When Human Leadership Fails Us

In February of 1798, French troops marched into Rome under the command of Napoleon Bonaparte. Pope Pius VI was imprisoned by Napoleon, where he died in 1799.  Later that year, a new pope was elected by 34 cardinals from across Europe who gathered in secret, since Napoleon had made their gathering an illegal act.  Eventually, Napoleon learned of the new pope, and he met with Pope Pius VII.  The story goes, that Napoleon told one of the Pope’s advisers that it was his goal to “destroy your faith and your church.” The adviser calmly replied, “If in 1,800 years we clergy have failed to destroy the Church, do you really think that you’ll be able to do it?”

Many of you have probably heard a version of this story, or this quote, before (please forgive me for paraphrasing both the quote and the story).  It is usually told in a self-deprecating fashion, as a way to both laugh at the internal struggles in our church, but also to boast of our strength and endurance.  There is also a theological approach we can take to interpreting it: This is God’s Church. How on earth could there be any way that human beings could be capable of destroying God’s Church?

As we all know, this past week our Archdiocese declared bankruptcy.  While, in truth, this event will most likely not affect St. Peter’s in any way, it is still yet another benchmark in the painful scandal that our local church has endured over the past year-plus. After the experiences and pain that our parish itself has endured during this time, we are acutely aware of the struggles that the People of God are having in dealing with this crisis.  I know it has been a great struggle for many Catholics to reconcile their faith with their disappointment and anger at leadership in the church (not just here, but all over the universal Church).  A few weeks ago, after a segment on WCCO Radio about the scandal, a parishioner wrote in to the station afterwards saying, I emailed the . . . Archdiocese to let them know of my disgust at being a Catholic in this archdiocese. I am a 5th generation Catholic in Minnesota, have 3 kids in Catholic schools and am actively looking for another faith to worship in.”  While this may be understandable to many people, it is so painful for me to read as someone who loves the Church.

Human beings are sinful. We all fail at some point and in some way to be the people God wants us to be.  Our Lord knew this when he established our Church.  He chose as the first Pope a man who had just recently denied him.  Our Church is created by God, and while it is populated by and overseen by imperfect people, it is also divine. And that divinity can never be damaged or broken, even if it can seem at times to be obscured.  In Matthew 16:18, just after Jesus tells Peter that he is the rock on which the church will be built, he also tells him, “The gates of hell will never prevail against [the church].”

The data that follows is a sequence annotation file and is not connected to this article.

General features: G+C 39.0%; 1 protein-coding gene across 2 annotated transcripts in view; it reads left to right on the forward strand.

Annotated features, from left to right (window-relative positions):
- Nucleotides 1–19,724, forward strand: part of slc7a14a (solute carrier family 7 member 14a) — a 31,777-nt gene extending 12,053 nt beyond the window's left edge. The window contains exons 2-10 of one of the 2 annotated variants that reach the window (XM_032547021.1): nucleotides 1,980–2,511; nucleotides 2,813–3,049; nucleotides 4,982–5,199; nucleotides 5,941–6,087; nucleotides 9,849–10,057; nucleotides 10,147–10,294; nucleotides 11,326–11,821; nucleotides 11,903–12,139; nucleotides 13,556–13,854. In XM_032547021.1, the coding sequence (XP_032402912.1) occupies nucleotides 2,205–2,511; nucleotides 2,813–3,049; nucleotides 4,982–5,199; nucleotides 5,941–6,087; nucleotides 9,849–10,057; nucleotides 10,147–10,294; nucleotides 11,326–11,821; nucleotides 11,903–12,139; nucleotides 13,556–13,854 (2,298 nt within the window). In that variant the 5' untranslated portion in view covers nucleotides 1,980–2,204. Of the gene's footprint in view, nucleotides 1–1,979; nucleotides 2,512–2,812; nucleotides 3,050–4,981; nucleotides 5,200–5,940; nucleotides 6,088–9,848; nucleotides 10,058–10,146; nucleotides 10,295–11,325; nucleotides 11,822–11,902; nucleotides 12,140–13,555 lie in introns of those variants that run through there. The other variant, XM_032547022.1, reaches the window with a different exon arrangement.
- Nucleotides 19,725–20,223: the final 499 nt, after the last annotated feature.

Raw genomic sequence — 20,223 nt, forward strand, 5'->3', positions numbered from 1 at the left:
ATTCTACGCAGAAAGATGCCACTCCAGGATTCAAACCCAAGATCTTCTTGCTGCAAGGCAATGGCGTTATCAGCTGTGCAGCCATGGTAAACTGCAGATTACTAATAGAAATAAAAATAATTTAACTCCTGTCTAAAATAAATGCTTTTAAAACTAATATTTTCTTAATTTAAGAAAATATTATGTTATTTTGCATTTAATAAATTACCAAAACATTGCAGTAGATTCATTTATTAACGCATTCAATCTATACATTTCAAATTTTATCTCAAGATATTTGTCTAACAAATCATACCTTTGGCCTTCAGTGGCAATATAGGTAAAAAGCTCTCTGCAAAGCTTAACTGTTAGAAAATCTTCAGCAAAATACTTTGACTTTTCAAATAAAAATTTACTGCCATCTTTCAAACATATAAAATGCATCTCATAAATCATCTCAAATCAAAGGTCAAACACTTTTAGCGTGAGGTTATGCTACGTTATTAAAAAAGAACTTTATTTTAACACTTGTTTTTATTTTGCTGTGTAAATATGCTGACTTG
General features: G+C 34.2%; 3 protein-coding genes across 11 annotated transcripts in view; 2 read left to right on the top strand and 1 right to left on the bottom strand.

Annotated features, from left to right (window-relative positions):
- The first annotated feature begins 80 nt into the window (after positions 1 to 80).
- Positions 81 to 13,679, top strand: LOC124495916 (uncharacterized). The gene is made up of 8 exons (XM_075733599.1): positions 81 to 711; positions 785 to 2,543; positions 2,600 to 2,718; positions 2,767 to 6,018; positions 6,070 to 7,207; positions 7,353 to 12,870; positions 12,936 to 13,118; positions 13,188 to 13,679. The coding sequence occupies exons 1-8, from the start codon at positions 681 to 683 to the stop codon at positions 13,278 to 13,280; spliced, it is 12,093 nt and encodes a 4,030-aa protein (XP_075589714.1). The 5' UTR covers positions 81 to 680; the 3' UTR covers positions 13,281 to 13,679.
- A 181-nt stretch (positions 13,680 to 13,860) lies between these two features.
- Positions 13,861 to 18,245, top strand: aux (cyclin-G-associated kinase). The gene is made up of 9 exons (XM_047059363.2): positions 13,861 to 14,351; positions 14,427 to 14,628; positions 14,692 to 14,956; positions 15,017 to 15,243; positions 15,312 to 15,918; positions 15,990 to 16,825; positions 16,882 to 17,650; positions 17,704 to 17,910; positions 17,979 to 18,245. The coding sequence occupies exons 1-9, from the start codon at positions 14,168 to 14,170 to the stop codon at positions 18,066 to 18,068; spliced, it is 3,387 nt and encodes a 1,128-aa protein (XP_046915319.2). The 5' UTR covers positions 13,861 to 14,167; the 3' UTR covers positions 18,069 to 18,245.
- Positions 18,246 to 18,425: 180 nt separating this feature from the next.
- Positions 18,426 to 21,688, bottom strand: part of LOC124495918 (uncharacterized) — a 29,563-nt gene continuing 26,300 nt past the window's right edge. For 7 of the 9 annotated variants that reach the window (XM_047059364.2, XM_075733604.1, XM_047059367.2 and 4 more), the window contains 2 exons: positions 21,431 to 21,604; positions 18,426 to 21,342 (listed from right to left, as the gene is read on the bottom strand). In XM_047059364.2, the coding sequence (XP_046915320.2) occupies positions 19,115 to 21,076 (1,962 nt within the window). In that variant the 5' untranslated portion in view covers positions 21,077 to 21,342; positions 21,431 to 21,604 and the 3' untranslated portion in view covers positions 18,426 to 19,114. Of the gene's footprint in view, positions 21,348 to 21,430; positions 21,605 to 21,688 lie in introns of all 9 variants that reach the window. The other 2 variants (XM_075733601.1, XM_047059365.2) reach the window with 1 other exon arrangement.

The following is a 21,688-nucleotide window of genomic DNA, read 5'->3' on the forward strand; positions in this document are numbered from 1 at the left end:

In this week’s Gospel, Christ calls his disciples to follow him, just as we are still called to follow him as well. It is important for us to always remember that no matter what sins are committed by us on earth, they don’t change God, and they don’t change our calling. They don’t lessen God. They don’t minimize the sacrifice of Christ. They don’t change what happens at the altar during the Sacrifice of the Mass, and they don’t in any way, shape or form lessen the grace that I am able to receive when Christ comes to me in the Eucharist. No matter what my opinion is on the actions of current or past leaders in our Archdiocese, the Eucharist never changes. No matter how much I like or dislike my pastor, bishop or pope, the Eucharist never changes. No matter how angry, disappointed, frustrated, or _______ (feel free to insert your own adjective in the preceding blank space) I get at the human leadership in our church (local or universal), I can always go to Christ in the Eucharist.  I can always look for God’s love, mercy and grace in the other sacraments. And I can’t get that anywhere else, because I truly believe that this is the church that our Lord intended when he commissioned the disciples, and sent them out before his ascension. I believe that our Church is where the truth can be found. No matter the follies and sins of her mortal leadership and human members, our Church is always my home.

This faith does not mitigate or lessen my anger and outrage, or the pain I feel when I see my church in crisis. But when I come to the altar each time to receive the Precious Body and Blood, the grace that I receive gives me the strength to continue on in faith. It gives me the strength to go into the world and profess my faith, even if the secular world thinks that I should have the grounds to walk away, in a fashion like one would cancel membership at a health club.  It gives me the strength to defend my faith, if not the people who lead it, because I know the gates of hell will never prevail over my church.

God has given us this beautiful, wonderful faith that we call Catholicism.  I do not believe for one second, that he will ever allow us to destroy it. In fact, it is beyond our capabilities. This Sunday, I’ll be coming forward at communion time, trying my hardest to help bring about the Kingdom of God on Earth.  I hope that you all will continue to join me: this Sunday, next Sunday, and all the Sundays after.

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